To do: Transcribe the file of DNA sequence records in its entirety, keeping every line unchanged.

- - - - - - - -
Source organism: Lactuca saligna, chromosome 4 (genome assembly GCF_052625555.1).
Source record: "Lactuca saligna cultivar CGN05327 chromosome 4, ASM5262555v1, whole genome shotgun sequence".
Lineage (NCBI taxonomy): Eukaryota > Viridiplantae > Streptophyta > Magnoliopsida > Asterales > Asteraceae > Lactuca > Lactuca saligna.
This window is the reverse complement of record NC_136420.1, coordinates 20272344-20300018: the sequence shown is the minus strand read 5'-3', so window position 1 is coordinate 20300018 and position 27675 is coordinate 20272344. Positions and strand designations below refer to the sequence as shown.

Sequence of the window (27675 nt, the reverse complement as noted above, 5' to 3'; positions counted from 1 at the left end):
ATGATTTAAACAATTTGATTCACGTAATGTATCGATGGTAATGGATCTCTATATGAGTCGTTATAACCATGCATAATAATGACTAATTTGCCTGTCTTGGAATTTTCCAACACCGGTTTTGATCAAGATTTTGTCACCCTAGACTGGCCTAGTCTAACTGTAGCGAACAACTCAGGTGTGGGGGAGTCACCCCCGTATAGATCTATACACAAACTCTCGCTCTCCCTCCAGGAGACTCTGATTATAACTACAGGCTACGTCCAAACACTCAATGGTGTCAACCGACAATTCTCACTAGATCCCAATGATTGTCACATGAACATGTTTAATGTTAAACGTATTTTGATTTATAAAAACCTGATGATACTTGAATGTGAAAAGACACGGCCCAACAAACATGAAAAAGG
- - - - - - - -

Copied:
Source organism: Lactuca saligna, chromosome 4 (genome assembly GCF_052625555.1).
Source record: "Lactuca saligna cultivar CGN05327 chromosome 4, ASM5262555v1, whole genome shotgun sequence".
Lineage (NCBI taxonomy): Eukaryota > Viridiplantae > Streptophyta > Magnoliopsida > Asterales > Asteraceae > Lactuca > Lactuca saligna.
This window is the reverse complement of record NC_136420.1, coordinates 20272344-20300018: the sequence shown is the minus strand read 5'-3', so window position 1 is coordinate 20300018 and position 27675 is coordinate 20272344. Positions and strand designations below refer to the sequence as shown.

Sequence of the window (27675 nt, the reverse complement as noted above, 5' to 3'; positions counted from 1 at the left end):
ATGATTTAAACAATTTGATTCACGTAATGTATCGATGGTAATGGATCTCTATATGAGTCGTTATAACCATGCATAATAATGACTAATTTGCCTGTCTTGGAATTTTCCAACACCGGTTTTGATCAAGATTTTGTCACCCTAGACTGGCCTAGTCTAACTGTAGCGAACAACTCAGGTGTGGGGGAGTCACCCCCGTATAGATCTATACACAAACTCTCGCTCTCCCTCCAGGAGACTCTGATTATAACTACAGGCTACGTCCAAACACTCAATGGTGTCAACCGACAATTCTCACTAGATCCCAATGATTGTCACATGAACATGTTTAATGTTAAACGTATTTTGATTTATAAAAACCTGATGATACTTGAATGTGAAAAGACACGGCCCAACAAACATGAAAAAGG